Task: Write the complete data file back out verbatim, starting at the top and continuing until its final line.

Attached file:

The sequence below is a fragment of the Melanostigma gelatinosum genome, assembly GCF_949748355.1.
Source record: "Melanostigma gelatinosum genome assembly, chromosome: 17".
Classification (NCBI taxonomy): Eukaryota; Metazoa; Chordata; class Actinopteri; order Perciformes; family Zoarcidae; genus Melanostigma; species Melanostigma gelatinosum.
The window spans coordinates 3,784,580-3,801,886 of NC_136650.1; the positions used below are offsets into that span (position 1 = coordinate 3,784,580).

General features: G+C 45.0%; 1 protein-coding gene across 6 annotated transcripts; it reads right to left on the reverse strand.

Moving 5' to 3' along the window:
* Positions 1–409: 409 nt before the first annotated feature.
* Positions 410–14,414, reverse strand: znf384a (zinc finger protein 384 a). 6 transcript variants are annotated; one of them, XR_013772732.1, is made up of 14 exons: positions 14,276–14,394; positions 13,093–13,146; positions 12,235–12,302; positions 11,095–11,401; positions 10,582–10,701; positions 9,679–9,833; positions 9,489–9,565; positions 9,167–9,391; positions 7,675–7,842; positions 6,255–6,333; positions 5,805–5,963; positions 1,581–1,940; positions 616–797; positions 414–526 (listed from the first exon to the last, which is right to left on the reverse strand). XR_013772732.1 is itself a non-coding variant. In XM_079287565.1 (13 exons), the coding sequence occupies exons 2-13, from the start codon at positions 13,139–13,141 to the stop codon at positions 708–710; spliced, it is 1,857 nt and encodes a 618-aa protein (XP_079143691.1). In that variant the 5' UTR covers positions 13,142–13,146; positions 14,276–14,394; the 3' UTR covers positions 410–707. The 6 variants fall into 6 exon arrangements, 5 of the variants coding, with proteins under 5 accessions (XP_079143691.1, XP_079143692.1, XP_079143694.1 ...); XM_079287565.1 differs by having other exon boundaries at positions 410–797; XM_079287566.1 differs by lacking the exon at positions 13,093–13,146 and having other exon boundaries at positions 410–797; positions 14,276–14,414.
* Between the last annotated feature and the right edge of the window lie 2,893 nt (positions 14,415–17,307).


The sequence below is a fragment of the Melanostigma gelatinosum genome, assembly GCF_949748355.1.
Source record: "Melanostigma gelatinosum genome assembly, chromosome: 17".
Classification (NCBI taxonomy): Eukaryota; Metazoa; Chordata; class Actinopteri; order Perciformes; family Zoarcidae; genus Melanostigma; species Melanostigma gelatinosum.
The window spans coordinates 3,784,580-3,801,886 of NC_136650.1; the positions used below are offsets into that span (position 1 = coordinate 3,784,580).

General features: G+C 45.0%; 1 protein-coding gene across 6 annotated transcripts; it reads right to left on the reverse strand.

Moving 5' to 3' along the window:
* Positions 1–409: 409 nt before the first annotated feature.
* Positions 410–14,414, reverse strand: znf384a (zinc finger protein 384 a). 6 transcript variants are annotated; one of them, XR_013772732.1, is made up of 14 exons: positions 14,276–14,394; positions 13,093–13,146; positions 12,235–12,302; positions 11,095–11,401; positions 10,582–10,701; positions 9,679–9,833; positions 9,489–9,565; positions 9,167–9,391; positions 7,675–7,842; positions 6,255–6,333; positions 5,805–5,963; positions 1,581–1,940; positions 616–797; positions 414–526 (listed from the first exon to the last, which is right to left on the reverse strand). XR_013772732.1 is itself a non-coding variant. In XM_079287565.1 (13 exons), the coding sequence occupies exons 2-13, from the start codon at positions 13,139–13,141 to the stop codon at positions 708–710; spliced, it is 1,857 nt and encodes a 618-aa protein (XP_079143691.1). In that variant the 5' UTR covers positions 13,142–13,146; positions 14,276–14,394; the 3' UTR covers positions 410–707. The 6 variants fall into 6 exon arrangements, 5 of the variants coding, with proteins under 5 accessions (XP_079143691.1, XP_079143692.1, XP_079143694.1 ...); XM_079287565.1 differs by having other exon boundaries at positions 410–797; XM_079287566.1 differs by lacking the exon at positions 13,093–13,146 and having other exon boundaries at positions 410–797; positions 14,276–14,414.
* Between the last annotated feature and the right edge of the window lie 2,893 nt (positions 14,415–17,307).